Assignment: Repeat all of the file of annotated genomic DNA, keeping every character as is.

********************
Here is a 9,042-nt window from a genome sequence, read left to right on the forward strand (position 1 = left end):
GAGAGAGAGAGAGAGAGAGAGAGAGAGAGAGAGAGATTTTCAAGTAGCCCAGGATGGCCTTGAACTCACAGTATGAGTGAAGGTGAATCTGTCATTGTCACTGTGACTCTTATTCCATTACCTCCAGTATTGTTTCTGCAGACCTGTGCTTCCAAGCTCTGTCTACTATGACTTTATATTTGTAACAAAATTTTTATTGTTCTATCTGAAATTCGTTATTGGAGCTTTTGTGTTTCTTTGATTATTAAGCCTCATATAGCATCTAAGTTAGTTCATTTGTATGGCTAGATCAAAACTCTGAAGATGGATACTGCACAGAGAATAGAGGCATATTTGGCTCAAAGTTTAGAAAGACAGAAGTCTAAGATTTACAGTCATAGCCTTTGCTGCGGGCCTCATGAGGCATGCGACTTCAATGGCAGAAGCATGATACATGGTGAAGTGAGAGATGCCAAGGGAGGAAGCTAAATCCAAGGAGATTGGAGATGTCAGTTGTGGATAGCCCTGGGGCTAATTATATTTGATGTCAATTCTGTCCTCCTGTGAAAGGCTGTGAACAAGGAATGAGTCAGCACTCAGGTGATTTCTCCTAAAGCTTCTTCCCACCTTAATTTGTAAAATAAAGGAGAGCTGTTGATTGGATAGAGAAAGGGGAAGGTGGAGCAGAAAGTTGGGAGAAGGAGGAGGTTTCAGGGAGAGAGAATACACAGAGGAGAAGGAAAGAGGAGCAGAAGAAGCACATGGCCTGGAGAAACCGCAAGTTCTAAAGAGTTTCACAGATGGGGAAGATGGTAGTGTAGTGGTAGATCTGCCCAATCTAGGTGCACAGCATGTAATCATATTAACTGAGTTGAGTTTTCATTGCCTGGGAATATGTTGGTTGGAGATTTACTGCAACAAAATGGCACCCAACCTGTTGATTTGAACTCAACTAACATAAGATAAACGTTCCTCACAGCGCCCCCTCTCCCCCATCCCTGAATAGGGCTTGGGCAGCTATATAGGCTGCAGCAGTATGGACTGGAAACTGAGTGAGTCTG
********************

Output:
Here is a 9,042-nt window from a genome sequence, read left to right on the forward strand (position 1 = left end):
GAGAGAGAGAGAGAGAGAGAGAGAGAGAGAGAGAGATTTTCAAGTAGCCCAGGATGGCCTTGAACTCACAGTATGAGTGAAGGTGAATCTGTCATTGTCACTGTGACTCTTATTCCATTACCTCCAGTATTGTTTCTGCAGACCTGTGCTTCCAAGCTCTGTCTACTATGACTTTATATTTGTAACAAAATTTTTATTGTTCTATCTGAAATTCGTTATTGGAGCTTTTGTGTTTCTTTGATTATTAAGCCTCATATAGCATCTAAGTTAGTTCATTTGTATGGCTAGATCAAAACTCTGAAGATGGATACTGCACAGAGAATAGAGGCATATTTGGCTCAAAGTTTAGAAAGACAGAAGTCTAAGATTTACAGTCATAGCCTTTGCTGCGGGCCTCATGAGGCATGCGACTTCAATGGCAGAAGCATGATACATGGTGAAGTGAGAGATGCCAAGGGAGGAAGCTAAATCCAAGGAGATTGGAGATGTCAGTTGTGGATAGCCCTGGGGCTAATTATATTTGATGTCAATTCTGTCCTCCTGTGAAAGGCTGTGAACAAGGAATGAGTCAGCACTCAGGTGATTTCTCCTAAAGCTTCTTCCCACCTTAATTTGTAAAATAAAGGAGAGCTGTTGATTGGATAGAGAAAGGGGAAGGTGGAGCAGAAAGTTGGGAGAAGGAGGAGGTTTCAGGGAGAGAGAATACACAGAGGAGAAGGAAAGAGGAGCAGAAGAAGCACATGGCCTGGAGAAACCGCAAGTTCTAAAGAGTTTCACAGATGGGGAAGATGGTAGTGTAGTGGTAGATCTGCCCAATCTAGGTGCACAGCATGTAATCATATTAACTGAGTTGAGTTTTCATTGCCTGGGAATATGTTGGTTGGAGATTTACTGCAACAAAATGGCACCCAACCTGTTGATTTGAACTCAACTAACATAAGATAAACGTTCCTCACAGCGCCCCCTCTCCCCCATCCCTGAATAGGGCTTGGGCAGCTATATAGGCTGCAGCAGTATGGACTGGAAACTGAGTGAGTCTG